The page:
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Blog: Inspiration
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by Shamir Karkal

How Do Banks Work?

Line drawing of icons related to banking and finance

How banks work

Banks work by paying its customers to lend them money. When a person deposits money into their bank account, the bank can then lend other people that money. The depositing customer gains a small amount of money in return (interest on savings), and the lending customer pays a larger amount of money to the bank in return (interest on loans). To make money for itself, the bank keeps the difference.

It can be quite difficult to understand banking, since banks are very different from most other businesses. For one thing, they are highly leveraged, with more than $20 in debt for every $1 of equity. Also, It can be hard to understand what banks actually do, since they don’t make any real products. And a lot of people seem to think that banking is “free”, probably because banks keep advertising free checking accounts, free direct deposit, free bill payment, etc.

The 3-6-3 rule

To fully understand how banks in the US make money, you need to understand a little about the history of banking in the US. Traditionally, banks made money by borrowing from depositors at low interest rates, lending that money at higher interest rates to borrowers, and pocketing the difference. Banking used to be heavily regulated, and the joke was that it was a 3-6-3 business; borrow money at 3%, lend it at 6%, and be at the golf course by 3 pm. Most banks also charged a monthly fee to customers for maintaining a basic account, but most daily transactions were free. But, overall, fees were low, constituting only 30% of total revenues.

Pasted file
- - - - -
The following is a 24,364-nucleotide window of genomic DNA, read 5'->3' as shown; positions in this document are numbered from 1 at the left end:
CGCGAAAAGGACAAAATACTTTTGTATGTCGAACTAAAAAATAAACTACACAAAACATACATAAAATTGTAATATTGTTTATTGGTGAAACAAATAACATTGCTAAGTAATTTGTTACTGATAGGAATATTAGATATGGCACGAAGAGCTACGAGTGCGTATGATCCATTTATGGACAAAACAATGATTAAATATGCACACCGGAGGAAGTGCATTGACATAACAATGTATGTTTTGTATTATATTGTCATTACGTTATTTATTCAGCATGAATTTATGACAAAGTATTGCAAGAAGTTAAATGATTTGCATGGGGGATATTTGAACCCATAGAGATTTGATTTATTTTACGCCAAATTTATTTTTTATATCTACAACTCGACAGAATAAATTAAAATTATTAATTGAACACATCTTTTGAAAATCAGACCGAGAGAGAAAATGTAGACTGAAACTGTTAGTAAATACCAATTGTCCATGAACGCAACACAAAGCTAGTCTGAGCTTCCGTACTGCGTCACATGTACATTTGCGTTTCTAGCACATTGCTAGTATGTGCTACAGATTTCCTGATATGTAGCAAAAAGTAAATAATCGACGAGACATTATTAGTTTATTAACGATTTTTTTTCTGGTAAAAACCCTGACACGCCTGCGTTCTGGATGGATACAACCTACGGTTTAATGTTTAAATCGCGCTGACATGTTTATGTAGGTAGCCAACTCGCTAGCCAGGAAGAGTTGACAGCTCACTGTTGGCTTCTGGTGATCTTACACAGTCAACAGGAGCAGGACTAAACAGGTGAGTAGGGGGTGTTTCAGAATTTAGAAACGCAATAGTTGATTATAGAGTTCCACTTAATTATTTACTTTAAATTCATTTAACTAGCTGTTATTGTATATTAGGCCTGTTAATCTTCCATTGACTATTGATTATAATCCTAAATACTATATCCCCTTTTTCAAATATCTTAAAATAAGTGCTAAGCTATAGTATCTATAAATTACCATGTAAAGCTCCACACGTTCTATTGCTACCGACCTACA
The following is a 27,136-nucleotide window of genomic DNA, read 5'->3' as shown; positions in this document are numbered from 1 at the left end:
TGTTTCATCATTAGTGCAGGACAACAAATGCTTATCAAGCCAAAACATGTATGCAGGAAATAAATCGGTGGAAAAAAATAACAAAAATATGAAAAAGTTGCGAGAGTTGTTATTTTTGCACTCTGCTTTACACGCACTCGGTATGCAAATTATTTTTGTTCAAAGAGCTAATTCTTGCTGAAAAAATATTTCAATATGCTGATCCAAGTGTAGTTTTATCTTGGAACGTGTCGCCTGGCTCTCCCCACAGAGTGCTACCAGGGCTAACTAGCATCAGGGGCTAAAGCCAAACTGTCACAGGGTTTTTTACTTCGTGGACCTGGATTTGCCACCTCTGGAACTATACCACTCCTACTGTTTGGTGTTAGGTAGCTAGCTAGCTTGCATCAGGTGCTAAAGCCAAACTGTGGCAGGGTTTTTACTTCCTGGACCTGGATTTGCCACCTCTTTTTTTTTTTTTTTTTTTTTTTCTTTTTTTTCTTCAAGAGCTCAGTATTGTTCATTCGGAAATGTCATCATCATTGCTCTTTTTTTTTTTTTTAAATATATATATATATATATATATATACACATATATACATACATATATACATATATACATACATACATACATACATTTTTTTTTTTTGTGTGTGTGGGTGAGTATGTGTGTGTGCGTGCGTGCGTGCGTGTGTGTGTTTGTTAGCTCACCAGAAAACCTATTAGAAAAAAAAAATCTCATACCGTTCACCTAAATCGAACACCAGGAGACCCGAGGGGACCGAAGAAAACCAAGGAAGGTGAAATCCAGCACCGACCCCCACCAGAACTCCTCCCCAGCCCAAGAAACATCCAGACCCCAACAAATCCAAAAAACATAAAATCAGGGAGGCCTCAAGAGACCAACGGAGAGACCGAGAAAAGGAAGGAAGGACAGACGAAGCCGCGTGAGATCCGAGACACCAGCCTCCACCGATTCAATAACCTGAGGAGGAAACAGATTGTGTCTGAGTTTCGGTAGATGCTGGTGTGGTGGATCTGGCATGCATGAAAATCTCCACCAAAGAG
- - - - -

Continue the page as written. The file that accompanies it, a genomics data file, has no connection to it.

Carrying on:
The impact of deregulation

The wave of de-regulation, beginning in the late 70s, changed this relationship. Main street companies discovered that they could borrow from the bond markets more cheaply than they could from banks, putting the 6 part of the 3-6-3 model under pressure. And lots of new consumer products such as interest bearing checking, credit cards, money market accounts, home equity loans, student loans, etc became available. Banking became a lot more complicated, so bankers couldn’t just head to the golf course at 3 pm; they had to actually work for their money.

Two things ended up happening: banks realized that the bigger they were, the more loans they could make. With deregulation, the big banks grew even bigger by acquiring smaller banks. Banks also realized that the easiest way to make more money was to simply charge consumers more fees. In fact, the best way to make money was to call a product “free” by eliminating any monthly fees, and then charging lots of fees on transactions.

How banks make money

As we explained to Mike, there are three main sources of revenue in retail banking today: